This weekend, I managed to slip away from working at Wishlist long enough to finally see the much lauded Yves Saint Laurent Retrospective at the Denver Art Museum. The collection was as exquisitely heartbreaking as I’d anticipated. There were moments when the beauty was so great, the tears welled in my eyes.  Each garment, each collection, was a sartorial reminder that greatness requires rigor, dedication and tireless hard work and passion.

Monsieur Saint Laurent was a true master of the craft of haute couture.  He was a ground breaking designer who looked to Africa for inspiration, who broke the color barrier by using black models in his shows, who looked to the street for his inspiration, and who valued and respected everyday people as much as the heiresses and millionaires who coveted and collected his designs.

In honor of the legend that is Monsieur Yves Saint Laurent, here is a collection of shots from his life, his ads, and his haute couture and Rive Gauche shows. You may recognize some of the pieces that are pictured here from the DAM’s retrospective. Isn’t it lovely to see them on the human form, moving and filled with life– just as he preferred?

M. Saint Laurent passed away in 2008 but through the rigor and exquisite beauty of his work, he ranks amongst the immortals.  He was an enigma and an inspiration.  I am honored to have been in the same room as so many of the works of this true master of the art of high fashion.

Yves Saint Laurent at Dior, late 50s/ early 60s

models in Yves Saint Laurent, mid 1960s

Twiggy models Saint Laurent's groundbreaking African Collection, 1967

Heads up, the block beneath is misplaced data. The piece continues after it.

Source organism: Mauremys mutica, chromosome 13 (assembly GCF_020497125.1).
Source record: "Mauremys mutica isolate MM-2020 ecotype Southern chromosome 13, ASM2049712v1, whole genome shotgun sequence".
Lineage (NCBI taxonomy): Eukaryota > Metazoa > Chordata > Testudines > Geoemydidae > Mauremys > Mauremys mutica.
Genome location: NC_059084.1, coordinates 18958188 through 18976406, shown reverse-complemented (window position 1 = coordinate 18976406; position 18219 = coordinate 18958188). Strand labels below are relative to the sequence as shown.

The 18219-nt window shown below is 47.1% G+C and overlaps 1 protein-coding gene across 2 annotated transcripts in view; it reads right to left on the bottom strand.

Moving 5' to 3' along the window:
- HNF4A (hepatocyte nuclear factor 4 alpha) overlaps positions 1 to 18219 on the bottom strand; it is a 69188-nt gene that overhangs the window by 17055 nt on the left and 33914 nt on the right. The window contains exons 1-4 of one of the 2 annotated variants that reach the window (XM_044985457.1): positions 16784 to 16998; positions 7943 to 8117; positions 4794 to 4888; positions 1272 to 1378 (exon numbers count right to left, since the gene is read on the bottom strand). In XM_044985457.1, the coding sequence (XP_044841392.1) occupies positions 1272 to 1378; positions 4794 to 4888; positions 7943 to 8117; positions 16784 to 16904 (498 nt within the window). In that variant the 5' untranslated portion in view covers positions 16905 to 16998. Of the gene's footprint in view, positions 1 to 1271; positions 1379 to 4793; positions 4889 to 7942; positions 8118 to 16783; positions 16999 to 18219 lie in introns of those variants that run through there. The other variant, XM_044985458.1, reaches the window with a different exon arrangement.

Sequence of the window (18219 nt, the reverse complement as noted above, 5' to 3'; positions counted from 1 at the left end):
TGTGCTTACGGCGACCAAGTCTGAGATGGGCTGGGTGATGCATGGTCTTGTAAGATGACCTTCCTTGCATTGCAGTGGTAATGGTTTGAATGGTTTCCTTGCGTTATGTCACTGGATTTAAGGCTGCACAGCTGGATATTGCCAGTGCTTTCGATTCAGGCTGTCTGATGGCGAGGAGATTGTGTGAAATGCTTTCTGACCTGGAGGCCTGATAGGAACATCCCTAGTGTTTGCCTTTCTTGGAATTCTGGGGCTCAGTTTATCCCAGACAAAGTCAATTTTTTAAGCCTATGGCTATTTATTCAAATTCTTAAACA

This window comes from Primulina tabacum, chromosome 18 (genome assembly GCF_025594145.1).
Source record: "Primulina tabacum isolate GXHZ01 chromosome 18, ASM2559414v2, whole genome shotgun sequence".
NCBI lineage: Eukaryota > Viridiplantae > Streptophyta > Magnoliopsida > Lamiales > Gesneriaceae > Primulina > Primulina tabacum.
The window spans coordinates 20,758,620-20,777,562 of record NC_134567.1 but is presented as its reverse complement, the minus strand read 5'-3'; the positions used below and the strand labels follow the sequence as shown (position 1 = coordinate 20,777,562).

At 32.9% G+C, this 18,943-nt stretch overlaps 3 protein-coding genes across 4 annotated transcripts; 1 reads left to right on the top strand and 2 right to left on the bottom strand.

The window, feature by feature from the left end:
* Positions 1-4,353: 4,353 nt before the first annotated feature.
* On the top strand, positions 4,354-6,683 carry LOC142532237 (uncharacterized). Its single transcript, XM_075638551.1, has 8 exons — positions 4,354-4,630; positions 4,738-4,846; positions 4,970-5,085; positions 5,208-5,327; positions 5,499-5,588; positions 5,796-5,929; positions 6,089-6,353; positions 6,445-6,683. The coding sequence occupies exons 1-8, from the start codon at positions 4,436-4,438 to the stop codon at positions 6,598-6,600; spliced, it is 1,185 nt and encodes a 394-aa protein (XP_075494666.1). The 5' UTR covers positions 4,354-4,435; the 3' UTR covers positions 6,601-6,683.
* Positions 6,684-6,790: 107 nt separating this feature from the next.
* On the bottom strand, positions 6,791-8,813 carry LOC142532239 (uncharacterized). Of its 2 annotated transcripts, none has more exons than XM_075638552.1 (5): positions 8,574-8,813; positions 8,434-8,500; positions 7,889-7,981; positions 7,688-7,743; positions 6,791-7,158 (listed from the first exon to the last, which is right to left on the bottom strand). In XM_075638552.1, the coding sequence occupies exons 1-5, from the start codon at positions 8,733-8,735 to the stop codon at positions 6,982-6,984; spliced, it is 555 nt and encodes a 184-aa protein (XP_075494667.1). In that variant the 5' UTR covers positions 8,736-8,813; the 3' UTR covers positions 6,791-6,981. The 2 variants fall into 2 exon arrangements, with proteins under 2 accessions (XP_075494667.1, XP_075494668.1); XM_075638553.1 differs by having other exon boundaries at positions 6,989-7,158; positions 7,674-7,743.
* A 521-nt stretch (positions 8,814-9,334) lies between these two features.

Yves Saint Laurent's African Collection, 1967

An example of Saint Laurent's trademark "Le Smoking" tuxedo line for women, as shot by Helmut Newton, 1975.

Iconic Pop Art inspired dress, 1966

Yves Saint Laurent dress shot by David Bailey, French Vogue 1967

Veruschka models Yves Saint Laurent's Safari Collection, 1968

M. Saint Laurent in Marrakech

The "scandalous" 1971 F/W Collection, which harkened back to the Nazi Occupation of France during WWII and caused a furor for its references to a difficult time and "street" fashion.

Anjelica Huston for Yves Saint Laurent, F/W 1972

Yves Saint Laurent's Russian Collection, 1976

Carla Bruni models an Yves Saint Laurent dress inspired by artist Georges Braque


Model in an Yves Saint Laurent dress inspired by painter Georges Braque, 1988

Photographer David Seidner for Yves Saint Laurent, 1983

Yves Saint Laurent and models at the end of an 80s fashion show. Saint Laurent famously broke the color barrier by using women of all ethnicities as models and muses.

Monsieur Yves Saint Laurent August 1 1936- June 1 2008